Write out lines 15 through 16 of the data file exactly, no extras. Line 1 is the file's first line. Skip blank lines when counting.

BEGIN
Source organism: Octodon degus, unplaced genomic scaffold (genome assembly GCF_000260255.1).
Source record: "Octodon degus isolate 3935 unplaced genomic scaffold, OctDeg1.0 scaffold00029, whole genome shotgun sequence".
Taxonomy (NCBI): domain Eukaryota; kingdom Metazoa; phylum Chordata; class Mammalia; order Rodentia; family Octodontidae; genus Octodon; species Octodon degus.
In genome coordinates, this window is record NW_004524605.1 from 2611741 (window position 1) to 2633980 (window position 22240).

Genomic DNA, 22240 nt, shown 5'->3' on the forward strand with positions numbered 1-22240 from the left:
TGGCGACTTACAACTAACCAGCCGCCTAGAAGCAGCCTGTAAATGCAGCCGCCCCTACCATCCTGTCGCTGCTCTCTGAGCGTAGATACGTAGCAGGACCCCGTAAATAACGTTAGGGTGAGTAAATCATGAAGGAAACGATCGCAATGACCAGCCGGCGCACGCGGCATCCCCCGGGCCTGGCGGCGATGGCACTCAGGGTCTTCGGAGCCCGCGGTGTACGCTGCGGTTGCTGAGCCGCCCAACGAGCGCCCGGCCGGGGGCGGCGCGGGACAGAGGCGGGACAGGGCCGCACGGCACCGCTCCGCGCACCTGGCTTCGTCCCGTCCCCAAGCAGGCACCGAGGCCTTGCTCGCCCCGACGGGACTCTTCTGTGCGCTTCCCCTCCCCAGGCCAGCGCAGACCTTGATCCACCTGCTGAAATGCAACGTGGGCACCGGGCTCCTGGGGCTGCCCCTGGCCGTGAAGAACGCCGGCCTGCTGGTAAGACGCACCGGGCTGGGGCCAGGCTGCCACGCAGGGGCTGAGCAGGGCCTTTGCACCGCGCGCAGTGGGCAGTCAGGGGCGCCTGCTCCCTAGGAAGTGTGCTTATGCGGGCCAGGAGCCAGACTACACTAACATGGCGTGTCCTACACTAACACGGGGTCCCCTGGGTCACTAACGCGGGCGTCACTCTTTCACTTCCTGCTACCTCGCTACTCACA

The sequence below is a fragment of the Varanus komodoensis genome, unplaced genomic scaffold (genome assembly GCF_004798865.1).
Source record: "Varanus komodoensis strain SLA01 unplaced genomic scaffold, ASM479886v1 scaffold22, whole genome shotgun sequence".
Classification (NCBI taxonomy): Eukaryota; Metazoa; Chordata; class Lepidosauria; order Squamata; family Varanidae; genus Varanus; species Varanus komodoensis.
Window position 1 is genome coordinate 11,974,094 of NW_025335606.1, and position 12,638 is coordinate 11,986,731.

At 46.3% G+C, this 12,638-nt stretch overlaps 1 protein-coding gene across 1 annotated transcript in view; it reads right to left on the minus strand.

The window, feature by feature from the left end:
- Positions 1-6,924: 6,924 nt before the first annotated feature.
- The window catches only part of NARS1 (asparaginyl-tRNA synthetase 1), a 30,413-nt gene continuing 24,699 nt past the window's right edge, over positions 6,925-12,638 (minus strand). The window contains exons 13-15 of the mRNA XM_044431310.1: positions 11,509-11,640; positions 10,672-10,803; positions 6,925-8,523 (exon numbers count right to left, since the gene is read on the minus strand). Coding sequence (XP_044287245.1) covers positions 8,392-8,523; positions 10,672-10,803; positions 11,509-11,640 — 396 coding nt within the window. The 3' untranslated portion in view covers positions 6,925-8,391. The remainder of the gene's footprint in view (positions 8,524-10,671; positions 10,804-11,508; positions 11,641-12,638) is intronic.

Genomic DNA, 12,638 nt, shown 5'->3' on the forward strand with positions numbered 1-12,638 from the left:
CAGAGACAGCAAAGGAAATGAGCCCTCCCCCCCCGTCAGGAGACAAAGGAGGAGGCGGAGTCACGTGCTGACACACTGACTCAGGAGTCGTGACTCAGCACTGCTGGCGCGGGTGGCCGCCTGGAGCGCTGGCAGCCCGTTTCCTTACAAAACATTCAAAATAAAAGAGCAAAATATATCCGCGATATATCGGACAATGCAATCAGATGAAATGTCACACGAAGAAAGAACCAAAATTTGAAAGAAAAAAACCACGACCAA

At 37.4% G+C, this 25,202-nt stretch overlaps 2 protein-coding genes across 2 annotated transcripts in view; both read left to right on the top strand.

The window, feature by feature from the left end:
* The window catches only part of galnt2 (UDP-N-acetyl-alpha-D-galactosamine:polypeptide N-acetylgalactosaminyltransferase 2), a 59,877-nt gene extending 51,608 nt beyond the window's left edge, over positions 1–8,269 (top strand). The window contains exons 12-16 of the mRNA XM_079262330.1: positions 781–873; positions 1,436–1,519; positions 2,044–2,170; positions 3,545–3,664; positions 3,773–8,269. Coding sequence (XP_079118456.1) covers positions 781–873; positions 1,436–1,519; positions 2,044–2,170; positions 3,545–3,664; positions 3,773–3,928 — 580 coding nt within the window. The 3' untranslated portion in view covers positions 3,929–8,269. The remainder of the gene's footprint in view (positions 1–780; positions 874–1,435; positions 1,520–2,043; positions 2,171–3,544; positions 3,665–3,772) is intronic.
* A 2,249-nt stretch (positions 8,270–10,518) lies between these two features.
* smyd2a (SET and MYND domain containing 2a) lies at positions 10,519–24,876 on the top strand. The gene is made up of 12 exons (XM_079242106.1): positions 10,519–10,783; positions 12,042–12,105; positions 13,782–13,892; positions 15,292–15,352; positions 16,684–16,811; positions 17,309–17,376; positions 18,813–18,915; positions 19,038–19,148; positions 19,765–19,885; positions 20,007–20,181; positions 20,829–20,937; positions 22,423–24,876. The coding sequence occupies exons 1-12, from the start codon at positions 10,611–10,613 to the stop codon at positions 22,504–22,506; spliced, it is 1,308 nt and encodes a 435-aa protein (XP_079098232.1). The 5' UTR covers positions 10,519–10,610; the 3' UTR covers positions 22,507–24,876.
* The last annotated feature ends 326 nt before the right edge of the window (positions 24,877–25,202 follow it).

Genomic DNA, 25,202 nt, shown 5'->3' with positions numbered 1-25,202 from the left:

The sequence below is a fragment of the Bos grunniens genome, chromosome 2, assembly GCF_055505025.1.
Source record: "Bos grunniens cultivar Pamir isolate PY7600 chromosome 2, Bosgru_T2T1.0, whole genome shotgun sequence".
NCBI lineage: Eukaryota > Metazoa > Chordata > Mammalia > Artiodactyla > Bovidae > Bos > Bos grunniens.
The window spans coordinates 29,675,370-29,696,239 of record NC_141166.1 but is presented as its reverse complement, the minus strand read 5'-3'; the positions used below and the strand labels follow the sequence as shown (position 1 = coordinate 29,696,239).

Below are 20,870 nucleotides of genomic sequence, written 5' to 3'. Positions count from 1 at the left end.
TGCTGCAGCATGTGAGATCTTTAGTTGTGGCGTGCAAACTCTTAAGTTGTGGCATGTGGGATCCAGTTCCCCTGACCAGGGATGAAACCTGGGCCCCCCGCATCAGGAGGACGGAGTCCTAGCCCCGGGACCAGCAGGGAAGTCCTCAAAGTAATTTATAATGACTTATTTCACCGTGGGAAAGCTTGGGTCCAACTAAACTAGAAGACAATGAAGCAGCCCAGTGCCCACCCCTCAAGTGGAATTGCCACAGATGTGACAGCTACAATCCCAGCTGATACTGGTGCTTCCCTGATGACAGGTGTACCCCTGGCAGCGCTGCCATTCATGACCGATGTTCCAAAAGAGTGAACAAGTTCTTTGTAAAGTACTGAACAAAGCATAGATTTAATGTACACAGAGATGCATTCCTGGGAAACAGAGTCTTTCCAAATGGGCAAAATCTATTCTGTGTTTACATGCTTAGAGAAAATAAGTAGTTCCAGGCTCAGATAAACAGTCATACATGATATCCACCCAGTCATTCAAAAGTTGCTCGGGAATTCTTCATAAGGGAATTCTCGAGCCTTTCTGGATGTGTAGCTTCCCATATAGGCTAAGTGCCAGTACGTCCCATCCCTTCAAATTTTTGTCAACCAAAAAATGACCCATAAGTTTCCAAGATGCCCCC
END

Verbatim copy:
Genomic DNA, 12,638 nt, shown 5'->3' on the forward strand with positions numbered 1-12,638 from the left:
CAGAGACAGCAAAGGAAATGAGCCCTCCCCCCCCGTCAGGAGACAAAGGAGGAGGCGGAGTCACGTGCTGACACACTGACTCAGGAGTCGTGACTCAGCACTGCTGGCGCGGGTGGCCGCCTGGAGCGCTGGCAGCCCGTTTCCTTACAAAACATTCAAAATAAAAGAGCAAAATATATCCGCGATATATCGGACAATGCAATCAGATGAAATGTCACACGAAGAAAGAACCAAAATTTGAAAGAAAAAAACCACGACCAA